Doctors to rally against fracking in Beetaloo

5 minute read

The project may have devastating health and climate effects for all Australians, doctors warn.

Doctors are heading to Canberra to voice their opposition to the contentious fracking project in the Northern Territory’s Beetaloo Basin on the basis of extensive health concerns for Australians.

“Opening up Beetaloo to fracking poses a serious health threat to everyone and should alarm doctors and all other health professionals,” said Dr Kate Wylie, who is representing Doctors for the Environment Australia at the rally tomorrow (Tuesday).

The action will also include representatives from the RACGP, RACP, AMA, ACEM, and the RANZCP and has garnered support from MPs such as Dr Monique Ryan and Senator David Pocock.

The move follows the submission of an open letter signed by over 1500 healthcare professionals in support of a plea from a group of NT paediatricians, lead by Dr Louise Woodward.

The group has called for government intervention to prevent fracking in Beetaloo Basin and to withdraw the $1.5 billion in subsidies for the Middle Arm site, an industrial precinct outside of Darwin, which is set to process the fracked gas.

Speaking to TMR, Dr Wylie expressed concerns over the effects of the fracking and gas processing on the local community, due soil contamination, air pollutants, water scarcity, among other public health risks.

“We’re looking at pregnancy complications, miscarriage, preterm birth, low birth weight, birth defects, neural tube defects, heart defects, childhood cancer – including leukaemias – increased asthma obviously, impact for adult populations on cardiovascular disease, chronic lung disease, mental illness. This adds further stress to an already overstressed workforce,” Dr Wylie told TMR.

Beyond the local effects, the project is estimated to produce 117 million tonnes of CO2, which is expected to have massive knock-on climate effects.

“We’re already seeing the dire consequences of escalating climate change. In Australia, we saw two national disasters in the 2019-2020 bushfires and the 2021-2022 flooding, while Australia’s Bureau of Meteorology has announced an El Niño event is “likely in the coming weeks”. Across the Northern Hemisphere, including Europe, North America, and China last month, hundreds of millions of people suffered extreme heat waves, floods and fires,” said Dr Wylie.

“The UN Secretary-General has warned we’re in an era of ‘global boiling’, and the International Energy Agency, the IPCC, and scientists globally have warned that we cannot afford new fossil fuel projects,” she said.

Dr Wylie drew attention to the burden the climate effects of this project will likely have on GPs across Australia, especially in the Northern Territory.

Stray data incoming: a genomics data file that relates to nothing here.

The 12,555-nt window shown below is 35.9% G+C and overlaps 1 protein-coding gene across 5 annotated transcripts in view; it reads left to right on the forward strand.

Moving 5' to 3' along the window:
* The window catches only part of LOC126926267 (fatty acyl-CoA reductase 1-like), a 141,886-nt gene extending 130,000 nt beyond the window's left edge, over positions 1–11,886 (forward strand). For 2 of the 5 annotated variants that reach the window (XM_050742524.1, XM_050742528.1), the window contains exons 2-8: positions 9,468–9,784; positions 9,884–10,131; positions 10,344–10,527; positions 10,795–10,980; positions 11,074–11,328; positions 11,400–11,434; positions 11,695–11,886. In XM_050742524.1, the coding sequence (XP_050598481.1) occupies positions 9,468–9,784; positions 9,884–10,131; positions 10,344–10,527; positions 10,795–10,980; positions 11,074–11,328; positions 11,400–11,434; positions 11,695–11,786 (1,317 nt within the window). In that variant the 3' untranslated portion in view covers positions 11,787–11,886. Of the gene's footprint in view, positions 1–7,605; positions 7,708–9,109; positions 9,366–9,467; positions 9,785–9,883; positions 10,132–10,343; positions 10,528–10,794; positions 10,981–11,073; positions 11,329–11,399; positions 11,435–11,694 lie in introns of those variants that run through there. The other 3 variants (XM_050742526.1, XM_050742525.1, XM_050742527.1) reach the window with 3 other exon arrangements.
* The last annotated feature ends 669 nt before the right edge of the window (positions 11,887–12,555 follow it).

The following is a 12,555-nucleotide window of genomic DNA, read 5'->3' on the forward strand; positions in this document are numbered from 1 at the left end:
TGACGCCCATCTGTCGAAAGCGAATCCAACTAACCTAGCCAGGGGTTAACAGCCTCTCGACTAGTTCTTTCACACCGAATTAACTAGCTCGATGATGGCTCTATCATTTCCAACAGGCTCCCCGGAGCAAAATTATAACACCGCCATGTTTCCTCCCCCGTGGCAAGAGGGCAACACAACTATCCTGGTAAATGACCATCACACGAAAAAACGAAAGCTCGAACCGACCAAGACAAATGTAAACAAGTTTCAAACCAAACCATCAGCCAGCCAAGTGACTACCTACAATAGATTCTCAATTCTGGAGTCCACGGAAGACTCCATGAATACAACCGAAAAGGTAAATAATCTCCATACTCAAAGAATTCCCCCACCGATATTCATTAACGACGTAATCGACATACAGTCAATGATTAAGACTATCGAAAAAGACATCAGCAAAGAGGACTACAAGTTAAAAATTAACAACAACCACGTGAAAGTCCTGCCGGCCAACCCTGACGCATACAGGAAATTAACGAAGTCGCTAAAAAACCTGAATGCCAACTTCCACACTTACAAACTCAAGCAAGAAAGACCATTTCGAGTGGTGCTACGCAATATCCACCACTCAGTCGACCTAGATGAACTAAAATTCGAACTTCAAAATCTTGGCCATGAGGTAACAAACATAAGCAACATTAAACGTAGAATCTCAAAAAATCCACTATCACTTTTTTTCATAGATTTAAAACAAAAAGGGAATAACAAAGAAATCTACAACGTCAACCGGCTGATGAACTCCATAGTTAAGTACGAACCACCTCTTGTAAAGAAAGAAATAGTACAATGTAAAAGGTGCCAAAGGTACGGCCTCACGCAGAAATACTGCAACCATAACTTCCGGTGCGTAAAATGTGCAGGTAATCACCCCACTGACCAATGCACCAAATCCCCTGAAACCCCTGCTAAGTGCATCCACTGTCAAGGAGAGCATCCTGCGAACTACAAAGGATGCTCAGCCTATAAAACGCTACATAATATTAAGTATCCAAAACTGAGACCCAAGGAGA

“The impacts of [intense heat waves] on the health of the community and therefore what GPs are going to have to be dealing with on a day-to-day basis is massive.

“Heat waves mean heat exhaustion, it means heatstroke, it means deaths from heart attacks, it means cerebrovascular accidents. It means kidney failure, and it means increased suicide and increased violence.”

Beyond a call to halt the fracking project and to redirect the promised subsidies for Middle Arm to support of the health of Australians, doctors have asked that Labour keep its promise made prior to the election to hold a Senate inquiry into the Middle Arm project and release a public impact statement for the industrial precinct, only after an thorough assessment of the project is completed.

Dr Wiley expressed concern about the “dissonance” between the fracking project and the government’s efforts in formulating a national strategy to bolster the health sector in addressing the effects of climate change.

“The [fracking] in Beetaloo is going to be responsible for 22% of Australia’s emissions if it goes ahead. The healthcare sector is [responsible for] 7%. On the one hand we’re supporting a National Health and Climate Strategy – hooray for that – and then on the other hand the same government is opening up something that will directly harm the health of the local community and Australians,” she said.

“What will it take for our leaders to listen to the repeated warnings from the experts about the threat of climate change – the greatest threat to health?”

In concurrence with Dr Wylie, NT GP Dr Rosalie Schultz expressed her disappointment over the government support of the project.

“It was disappointing to hear our Chief Minister Natasha Fyles, whose party was elected because of opposition to fracking, now so out of touch with the community. Gas is not a transition fuel but fuelling climate catastrophe. Support from colleagues interstate recognises that climate change – global heating – extends far beyond NT’s borders. We need sustainable development that will sustain human wellbeing, biodiversity and justice,” she said.

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